Born on this day in 1292 to King Wenceslaus II of Bohemia and Judith of Hapsburg Elizabeth of Bohemia(my toy,wikipedia). Her grand-daughter married Richard II. Bohemia is (mostly) now the Czech Republic, having previous been part of the Holy Roman and Austro-Hungarian Empires.
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Died on this day in 1601 aged 63 Henry Herbert(my toy,wikipedia). A nephew of Catherine Parr he was briefly married to Catherine Grey (sister of Jane).

Born on this day in 1544 to King Henry II of France and Catherine de'Medici King, Francis II of France(my toy,wikipedia). Husband of Mary, Queen of Scots and briefly King of France, Francis died young and childless and was succeeded by a younger brother.
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Died on this day in 1919 aged 13 Prince John of the United Kingdom(my toy,wikipedia). Prince John had epilepsy and maybe autism, and he was largely hidden from view by the family. The film "The Lost Prince" is quite good iirc, I watched it some time ago.

Born on this day in 1602 to King James VI of Scotland & I of England and Anne of Denmark Robert(my toy,wikipedia). Robert did not live long, only a few months :(
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Died on this day in 1991 aged 87 King Olav V of Norway(my toy,wikipedia). Grandson of Edward VII, Olav was a very popular King in Norway, and also an Army Officer and later Chief of Defence. He married his first cousin, in 1929.

Born on this day in 1517 to Thomas Grey and Margaret Wotton Henry Grey(my toy,wikipedia). Father of Lady Jane Grey (briefly Queen of England). Thomas and his wife were 2nd cousins, both being descended from Elizabeth Woodville, Thomas by her first husband Sir John Grey, Frances by her second King Edward IV.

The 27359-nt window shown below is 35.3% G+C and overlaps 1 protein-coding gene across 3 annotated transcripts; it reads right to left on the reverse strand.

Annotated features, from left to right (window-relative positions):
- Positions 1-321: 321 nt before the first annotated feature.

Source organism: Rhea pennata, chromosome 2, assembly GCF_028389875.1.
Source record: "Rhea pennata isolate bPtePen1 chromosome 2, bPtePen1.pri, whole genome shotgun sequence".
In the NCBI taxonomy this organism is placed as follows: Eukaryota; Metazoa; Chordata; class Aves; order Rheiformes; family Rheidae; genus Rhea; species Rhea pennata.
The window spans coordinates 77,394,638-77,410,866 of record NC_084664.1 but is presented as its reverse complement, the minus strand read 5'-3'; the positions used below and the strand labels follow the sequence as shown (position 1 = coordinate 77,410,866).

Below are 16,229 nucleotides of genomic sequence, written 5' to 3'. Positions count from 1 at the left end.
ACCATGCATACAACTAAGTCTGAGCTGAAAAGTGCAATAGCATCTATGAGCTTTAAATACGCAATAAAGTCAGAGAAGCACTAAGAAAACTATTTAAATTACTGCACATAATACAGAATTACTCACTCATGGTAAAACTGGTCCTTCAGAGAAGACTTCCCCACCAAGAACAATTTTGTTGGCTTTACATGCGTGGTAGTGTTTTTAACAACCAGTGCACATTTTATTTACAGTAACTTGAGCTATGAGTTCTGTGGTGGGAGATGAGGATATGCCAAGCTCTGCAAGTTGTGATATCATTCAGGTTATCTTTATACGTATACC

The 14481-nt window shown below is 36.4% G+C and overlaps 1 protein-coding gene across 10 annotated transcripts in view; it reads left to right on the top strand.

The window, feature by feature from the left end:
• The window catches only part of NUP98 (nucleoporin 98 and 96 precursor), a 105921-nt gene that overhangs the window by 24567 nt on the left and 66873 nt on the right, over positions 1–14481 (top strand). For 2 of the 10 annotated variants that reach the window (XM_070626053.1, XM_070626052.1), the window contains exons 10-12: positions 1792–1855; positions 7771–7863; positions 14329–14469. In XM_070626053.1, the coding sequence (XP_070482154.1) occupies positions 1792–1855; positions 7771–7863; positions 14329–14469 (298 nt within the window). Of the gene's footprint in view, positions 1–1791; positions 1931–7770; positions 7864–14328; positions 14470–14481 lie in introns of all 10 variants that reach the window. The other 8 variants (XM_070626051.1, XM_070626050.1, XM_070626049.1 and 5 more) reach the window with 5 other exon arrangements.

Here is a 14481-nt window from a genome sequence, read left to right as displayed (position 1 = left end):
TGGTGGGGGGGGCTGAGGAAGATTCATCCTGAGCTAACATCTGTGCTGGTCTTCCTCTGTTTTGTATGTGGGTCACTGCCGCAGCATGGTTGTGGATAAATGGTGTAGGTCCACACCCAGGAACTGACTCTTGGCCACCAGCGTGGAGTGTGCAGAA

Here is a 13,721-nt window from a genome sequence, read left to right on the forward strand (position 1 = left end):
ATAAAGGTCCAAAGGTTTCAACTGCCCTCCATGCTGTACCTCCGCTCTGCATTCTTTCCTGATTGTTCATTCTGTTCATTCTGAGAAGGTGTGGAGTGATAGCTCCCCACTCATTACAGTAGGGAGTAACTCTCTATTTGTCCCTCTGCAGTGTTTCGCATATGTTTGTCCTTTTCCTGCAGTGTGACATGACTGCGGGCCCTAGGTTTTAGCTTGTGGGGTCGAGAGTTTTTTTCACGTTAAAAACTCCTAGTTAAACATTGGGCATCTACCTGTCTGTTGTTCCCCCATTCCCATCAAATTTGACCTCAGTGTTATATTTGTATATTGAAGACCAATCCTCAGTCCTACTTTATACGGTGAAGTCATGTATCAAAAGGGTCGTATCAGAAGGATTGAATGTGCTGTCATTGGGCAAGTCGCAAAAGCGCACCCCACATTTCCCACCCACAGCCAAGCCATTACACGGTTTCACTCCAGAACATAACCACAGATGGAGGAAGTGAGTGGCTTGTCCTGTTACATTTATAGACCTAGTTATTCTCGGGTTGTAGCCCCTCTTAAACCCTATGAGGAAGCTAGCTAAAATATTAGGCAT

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Died on this day in 1373 aged 31 Humphrey de Bohun(my toy,wikipedia). Father of Mary, wife of Henry IV; a descendant of Edward I. His wife was his third cousin, they had only daughters who managed to inherit his estates (which would normally have gone to a more distant relative in the absence of sons).

Born on this day in 1409 to King Louis II of Naples and Yolande of Aragon King Rene I of Naples(my toy,wikipedia). Father of Margaret of Anjou. Titular King of a lot of places, but doesn't seem to have been *actually in charge* of most of them.
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Died on this day in 1669 aged 0 Henrietta(my toy,wikipedia). Born the day previously.

Born on this day in 1776 to Prince William Prince and Maria Walpole, William(my toy,wikipedia). He married his cousin Princess Mary, with whom he had no children.
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Died on this day in 1772 aged 48 Princess Mary of Great Britain(my toy,wikipedia). Daughter of George II she married the Landgrave of Hesse-Kassel, they had 4 sons but the marriage was not happy and she went to live in Denmark with her nieces; I guess "leaving to live somewhere else" was less scandalous than actually getting a divorce.

Born on this day in 1273 to King Henry I of Navarre and Blanche of Artois Queen Joan I of Navarre(my toy,wikipedia). Joan was Queen regnant of Navarre, but never actually went there and left it all to governors; she was also Queen consort of France and her son Louis was King of both France and Navarre. Her daughter married Edward II of England.
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Died on this day in 1401 aged 8 Charles(my toy,wikipedia). Son of the King of France, one of 4 siblings to die young.